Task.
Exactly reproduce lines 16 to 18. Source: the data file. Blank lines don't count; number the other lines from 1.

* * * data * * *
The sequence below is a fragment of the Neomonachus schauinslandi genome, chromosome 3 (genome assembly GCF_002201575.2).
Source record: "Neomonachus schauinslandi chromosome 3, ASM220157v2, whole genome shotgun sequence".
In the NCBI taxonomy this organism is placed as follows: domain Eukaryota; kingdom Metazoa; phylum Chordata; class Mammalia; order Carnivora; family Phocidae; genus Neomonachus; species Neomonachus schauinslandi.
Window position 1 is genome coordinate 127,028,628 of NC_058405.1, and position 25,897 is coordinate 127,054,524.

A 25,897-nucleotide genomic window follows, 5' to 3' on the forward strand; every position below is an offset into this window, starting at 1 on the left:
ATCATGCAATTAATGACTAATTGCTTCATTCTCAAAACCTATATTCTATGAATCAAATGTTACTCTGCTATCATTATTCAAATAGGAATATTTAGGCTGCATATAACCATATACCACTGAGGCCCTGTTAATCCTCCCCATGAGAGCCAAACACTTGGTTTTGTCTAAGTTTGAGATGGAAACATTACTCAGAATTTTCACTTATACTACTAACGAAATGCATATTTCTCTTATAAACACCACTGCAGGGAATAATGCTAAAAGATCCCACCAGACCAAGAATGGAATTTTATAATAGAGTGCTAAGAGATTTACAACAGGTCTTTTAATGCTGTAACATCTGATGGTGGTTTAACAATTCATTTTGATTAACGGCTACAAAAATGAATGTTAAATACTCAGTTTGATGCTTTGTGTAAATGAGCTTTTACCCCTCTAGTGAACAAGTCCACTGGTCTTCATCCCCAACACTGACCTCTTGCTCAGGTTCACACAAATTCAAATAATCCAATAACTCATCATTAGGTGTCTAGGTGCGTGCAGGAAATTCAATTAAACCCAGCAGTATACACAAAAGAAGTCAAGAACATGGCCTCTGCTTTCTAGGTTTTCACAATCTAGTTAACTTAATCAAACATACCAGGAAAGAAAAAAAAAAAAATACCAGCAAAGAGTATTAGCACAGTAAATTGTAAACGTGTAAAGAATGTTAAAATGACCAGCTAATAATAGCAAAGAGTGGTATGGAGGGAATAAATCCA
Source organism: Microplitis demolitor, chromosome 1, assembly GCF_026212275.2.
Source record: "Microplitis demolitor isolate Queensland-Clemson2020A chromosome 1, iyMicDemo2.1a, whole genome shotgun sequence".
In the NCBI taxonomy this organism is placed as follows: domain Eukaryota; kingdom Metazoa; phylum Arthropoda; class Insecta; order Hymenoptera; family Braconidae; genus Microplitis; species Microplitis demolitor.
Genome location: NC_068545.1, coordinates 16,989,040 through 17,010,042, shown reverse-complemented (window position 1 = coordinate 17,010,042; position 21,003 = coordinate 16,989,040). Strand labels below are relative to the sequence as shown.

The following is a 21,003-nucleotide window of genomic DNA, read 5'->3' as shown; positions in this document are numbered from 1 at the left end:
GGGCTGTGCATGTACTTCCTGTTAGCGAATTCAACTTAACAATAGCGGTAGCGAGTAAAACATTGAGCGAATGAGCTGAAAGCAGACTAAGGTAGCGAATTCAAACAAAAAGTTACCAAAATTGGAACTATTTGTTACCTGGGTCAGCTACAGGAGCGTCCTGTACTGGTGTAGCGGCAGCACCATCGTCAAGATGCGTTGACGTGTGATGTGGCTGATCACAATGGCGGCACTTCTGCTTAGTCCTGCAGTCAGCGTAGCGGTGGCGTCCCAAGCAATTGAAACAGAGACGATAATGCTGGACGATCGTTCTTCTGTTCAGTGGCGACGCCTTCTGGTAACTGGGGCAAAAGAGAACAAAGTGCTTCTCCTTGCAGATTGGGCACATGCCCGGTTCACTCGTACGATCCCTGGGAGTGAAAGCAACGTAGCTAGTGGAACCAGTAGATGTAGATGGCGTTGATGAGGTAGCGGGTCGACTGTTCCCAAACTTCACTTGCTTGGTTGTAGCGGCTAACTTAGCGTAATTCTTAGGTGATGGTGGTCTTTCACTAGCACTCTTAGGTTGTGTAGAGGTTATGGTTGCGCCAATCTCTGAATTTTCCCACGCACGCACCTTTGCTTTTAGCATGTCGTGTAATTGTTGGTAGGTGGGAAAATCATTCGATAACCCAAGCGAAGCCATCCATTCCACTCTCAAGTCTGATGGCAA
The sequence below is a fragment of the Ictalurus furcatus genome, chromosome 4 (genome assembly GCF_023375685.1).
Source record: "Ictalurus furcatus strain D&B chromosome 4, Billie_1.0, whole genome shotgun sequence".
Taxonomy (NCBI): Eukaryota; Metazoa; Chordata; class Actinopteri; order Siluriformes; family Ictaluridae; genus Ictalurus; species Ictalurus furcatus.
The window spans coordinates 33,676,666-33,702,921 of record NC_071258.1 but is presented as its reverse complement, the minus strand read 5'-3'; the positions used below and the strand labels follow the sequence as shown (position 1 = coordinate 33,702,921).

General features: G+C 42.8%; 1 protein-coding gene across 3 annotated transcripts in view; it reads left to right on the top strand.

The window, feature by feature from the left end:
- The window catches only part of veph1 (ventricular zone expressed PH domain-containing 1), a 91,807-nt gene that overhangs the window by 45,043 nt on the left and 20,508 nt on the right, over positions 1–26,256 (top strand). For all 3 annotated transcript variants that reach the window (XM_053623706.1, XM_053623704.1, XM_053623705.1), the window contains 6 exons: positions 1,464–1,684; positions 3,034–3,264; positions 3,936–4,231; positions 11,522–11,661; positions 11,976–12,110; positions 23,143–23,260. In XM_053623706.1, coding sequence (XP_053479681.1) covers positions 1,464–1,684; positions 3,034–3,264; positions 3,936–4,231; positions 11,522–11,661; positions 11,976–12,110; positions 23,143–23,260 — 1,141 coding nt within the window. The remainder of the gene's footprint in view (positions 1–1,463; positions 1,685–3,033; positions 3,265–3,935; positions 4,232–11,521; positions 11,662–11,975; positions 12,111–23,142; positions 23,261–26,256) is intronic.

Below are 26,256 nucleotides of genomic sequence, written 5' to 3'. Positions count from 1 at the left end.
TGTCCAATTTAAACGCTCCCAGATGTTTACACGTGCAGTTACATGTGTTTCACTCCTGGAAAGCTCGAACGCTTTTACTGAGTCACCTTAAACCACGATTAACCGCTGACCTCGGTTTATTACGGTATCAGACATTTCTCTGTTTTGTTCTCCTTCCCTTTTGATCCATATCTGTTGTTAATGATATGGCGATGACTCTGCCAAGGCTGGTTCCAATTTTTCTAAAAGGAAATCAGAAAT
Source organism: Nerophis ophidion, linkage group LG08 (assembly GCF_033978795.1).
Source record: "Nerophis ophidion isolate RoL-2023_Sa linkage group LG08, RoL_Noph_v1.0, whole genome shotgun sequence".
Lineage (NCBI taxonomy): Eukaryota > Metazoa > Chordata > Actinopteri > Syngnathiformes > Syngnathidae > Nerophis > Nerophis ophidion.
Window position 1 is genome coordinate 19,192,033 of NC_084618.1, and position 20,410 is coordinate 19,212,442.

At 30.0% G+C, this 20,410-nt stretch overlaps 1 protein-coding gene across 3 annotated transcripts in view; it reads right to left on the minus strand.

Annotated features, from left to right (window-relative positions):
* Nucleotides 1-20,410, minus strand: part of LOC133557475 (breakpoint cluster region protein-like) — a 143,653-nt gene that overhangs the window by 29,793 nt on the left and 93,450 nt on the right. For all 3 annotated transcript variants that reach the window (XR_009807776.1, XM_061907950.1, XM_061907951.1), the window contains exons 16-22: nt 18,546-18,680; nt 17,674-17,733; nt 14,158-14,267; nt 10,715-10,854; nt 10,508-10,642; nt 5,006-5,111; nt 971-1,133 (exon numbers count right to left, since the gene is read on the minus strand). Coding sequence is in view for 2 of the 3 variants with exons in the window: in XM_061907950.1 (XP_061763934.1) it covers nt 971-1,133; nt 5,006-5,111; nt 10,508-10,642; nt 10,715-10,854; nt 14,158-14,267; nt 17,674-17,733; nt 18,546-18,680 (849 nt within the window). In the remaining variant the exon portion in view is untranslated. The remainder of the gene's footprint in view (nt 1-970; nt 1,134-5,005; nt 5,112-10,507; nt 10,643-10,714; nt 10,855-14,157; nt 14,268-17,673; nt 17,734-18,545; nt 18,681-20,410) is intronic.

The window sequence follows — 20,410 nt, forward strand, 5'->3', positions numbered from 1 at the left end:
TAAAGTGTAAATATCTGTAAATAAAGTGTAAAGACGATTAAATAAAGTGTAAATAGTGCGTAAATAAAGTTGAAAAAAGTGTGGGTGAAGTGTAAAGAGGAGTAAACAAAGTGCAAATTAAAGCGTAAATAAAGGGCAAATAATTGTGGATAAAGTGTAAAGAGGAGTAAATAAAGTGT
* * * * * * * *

The window spans coordinates 33,676,666-33,702,921 of record NC_071258.1 but is presented as its reverse complement, the minus strand read 5'-3'; the positions used below and the strand labels follow the sequence as shown (position 1 = coordinate 33,702,921).

General features: G+C 42.8%; 1 protein-coding gene across 3 annotated transcripts in view; it reads left to right on the top strand.

The window, feature by feature from the left end: